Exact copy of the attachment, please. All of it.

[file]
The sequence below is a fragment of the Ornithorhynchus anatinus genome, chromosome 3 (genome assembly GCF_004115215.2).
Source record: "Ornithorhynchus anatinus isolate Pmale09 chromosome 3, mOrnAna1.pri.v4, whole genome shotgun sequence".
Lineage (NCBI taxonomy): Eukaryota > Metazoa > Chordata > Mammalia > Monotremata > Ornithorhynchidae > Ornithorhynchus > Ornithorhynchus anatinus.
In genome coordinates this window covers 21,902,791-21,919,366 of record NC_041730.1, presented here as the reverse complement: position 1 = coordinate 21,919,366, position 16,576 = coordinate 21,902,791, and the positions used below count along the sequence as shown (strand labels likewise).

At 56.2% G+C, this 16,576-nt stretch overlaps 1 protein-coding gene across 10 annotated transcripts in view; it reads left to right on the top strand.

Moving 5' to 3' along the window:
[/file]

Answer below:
The sequence below is a fragment of the Ornithorhynchus anatinus genome, chromosome 3 (genome assembly GCF_004115215.2).
Source record: "Ornithorhynchus anatinus isolate Pmale09 chromosome 3, mOrnAna1.pri.v4, whole genome shotgun sequence".
Lineage (NCBI taxonomy): Eukaryota > Metazoa > Chordata > Mammalia > Monotremata > Ornithorhynchidae > Ornithorhynchus > Ornithorhynchus anatinus.
In genome coordinates this window covers 21,902,791-21,919,366 of record NC_041730.1, presented here as the reverse complement: position 1 = coordinate 21,919,366, position 16,576 = coordinate 21,902,791, and the positions used below count along the sequence as shown (strand labels likewise).

At 56.2% G+C, this 16,576-nt stretch overlaps 1 protein-coding gene across 10 annotated transcripts in view; it reads left to right on the top strand.

Moving 5' to 3' along the window: